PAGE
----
As you embark on your career as a parent, there are some snippets of wisdom you’ll hear so often that they sound like clichés. Most of them are true:
- Let sleeping babies lie. (You never know when you’ll get them to sleep again.)
- Don’t buy too many toys; your kid can make a toy out of anything. (The FTS, if we don't stop him, is happy to play with garbage. It's true.)
- Don’t let your two-year-old drive your car. (Okay, we haven’t actually done this, but even so, it’s good advice.)
Barney the purple dinosaur sucks.
Now, I’m not dumb. I get it. All you have to do is watch an episode or two of Barney to get it:
- Barney’s voice characterization is annoying. It’s super-di-dupery annoying.
- The children with whom Barney consorts are always singing badly written songs and dancing badly choreographed routines, and they’re doing so while wearing ear-to-ear vaudevillian grins and playing directly and awkwardly to an unseen audience.
- The actors who play the children with whom Barney consorts can’t really dance, sing, or act.
- The three kid dinosaur characters — B.J., Baby Bop, and Riff — don footwear and headgear and nothing else. If B.J. isn’t going to wear a shirt and pants, does he really need sneakers and a baseball cap?
- One of the kid dinosaur characters is, in fact, named B.J. I can only guess that stands for Barney Junior (I shudder to think of the alternative), but there’s never been any indication that Barney is his or Baby Bop’s (B.J.’s sister) father. What exactly is the message here?
- Barney is kind of phallic looking.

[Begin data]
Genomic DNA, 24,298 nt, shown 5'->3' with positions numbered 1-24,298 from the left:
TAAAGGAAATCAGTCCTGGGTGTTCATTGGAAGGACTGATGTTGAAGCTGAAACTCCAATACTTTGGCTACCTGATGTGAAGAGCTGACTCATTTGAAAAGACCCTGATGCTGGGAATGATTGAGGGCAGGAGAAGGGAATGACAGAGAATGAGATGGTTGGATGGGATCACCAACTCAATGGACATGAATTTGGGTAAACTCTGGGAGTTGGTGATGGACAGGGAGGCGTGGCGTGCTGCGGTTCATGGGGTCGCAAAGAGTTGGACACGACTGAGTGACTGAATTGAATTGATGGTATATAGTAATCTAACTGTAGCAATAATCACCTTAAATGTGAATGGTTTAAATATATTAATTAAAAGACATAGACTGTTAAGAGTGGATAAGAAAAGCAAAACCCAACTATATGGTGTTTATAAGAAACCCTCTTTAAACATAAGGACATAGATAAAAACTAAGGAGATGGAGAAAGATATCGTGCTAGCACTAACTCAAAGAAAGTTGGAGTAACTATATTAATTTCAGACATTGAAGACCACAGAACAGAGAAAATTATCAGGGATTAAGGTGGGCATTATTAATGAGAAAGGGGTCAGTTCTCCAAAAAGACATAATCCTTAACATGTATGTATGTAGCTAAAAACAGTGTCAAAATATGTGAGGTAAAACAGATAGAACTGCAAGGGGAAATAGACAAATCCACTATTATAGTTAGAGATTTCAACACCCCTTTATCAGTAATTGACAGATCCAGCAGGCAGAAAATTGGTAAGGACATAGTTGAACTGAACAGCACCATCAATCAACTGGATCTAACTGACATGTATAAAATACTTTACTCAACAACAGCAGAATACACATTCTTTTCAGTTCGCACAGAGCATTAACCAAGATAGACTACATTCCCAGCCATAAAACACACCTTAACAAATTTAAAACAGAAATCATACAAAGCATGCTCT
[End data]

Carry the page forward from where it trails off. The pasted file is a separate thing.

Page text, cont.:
- If Barney really is, as the intro song says, a “dinosaur of our imagination,” would he really be teaching the children (who seem to live in that park) educational and moral lessons? Wouldn’t a child imagine a dinosaur that would A) be 70, not seven feet tall, B) eat people and stuff, or C) fly and shoot lasers from its eyes (like Mothra)?
But those are the things that I see when I watch Barney & Friends. The FTS sees something entirely different:
- A giant, purple, friendly dino-man who teaches him about colors, letters, and sharing.
- A friend that is always happy.
- And a friend that, as the song that closes each episode says, loves him.
It’s this last notion – no negativity – that is the biggest knock against Barney. Parents have complained for years that the show doesn’t help kids deal with negative emotions. Really? I can’t find 30 minutes a day to let my two-year-old forget about negative emotions? Have we become so fracking cynical that we feel a need to saddle our toddlers with our adult baggage every waking minute of the day? What exactly is wrong with being happy for a little while?
To the FTS, Barney is a good friend and a good teacher, and he makes the FTS feel good about himself and about the world.
So how do we reconcile the difference between what our children see and what we see when we watch Barney & Friends? How about this:
Barney isn’t made for adults. Get over it!
It’s a happy 30 minutes, aimed at toddlers and brought to us by the good folks at the Public Broadcasting System. It has a wonderful and long-lasting impact on our children, and I for one applaud the big galoot.
I leave you with this: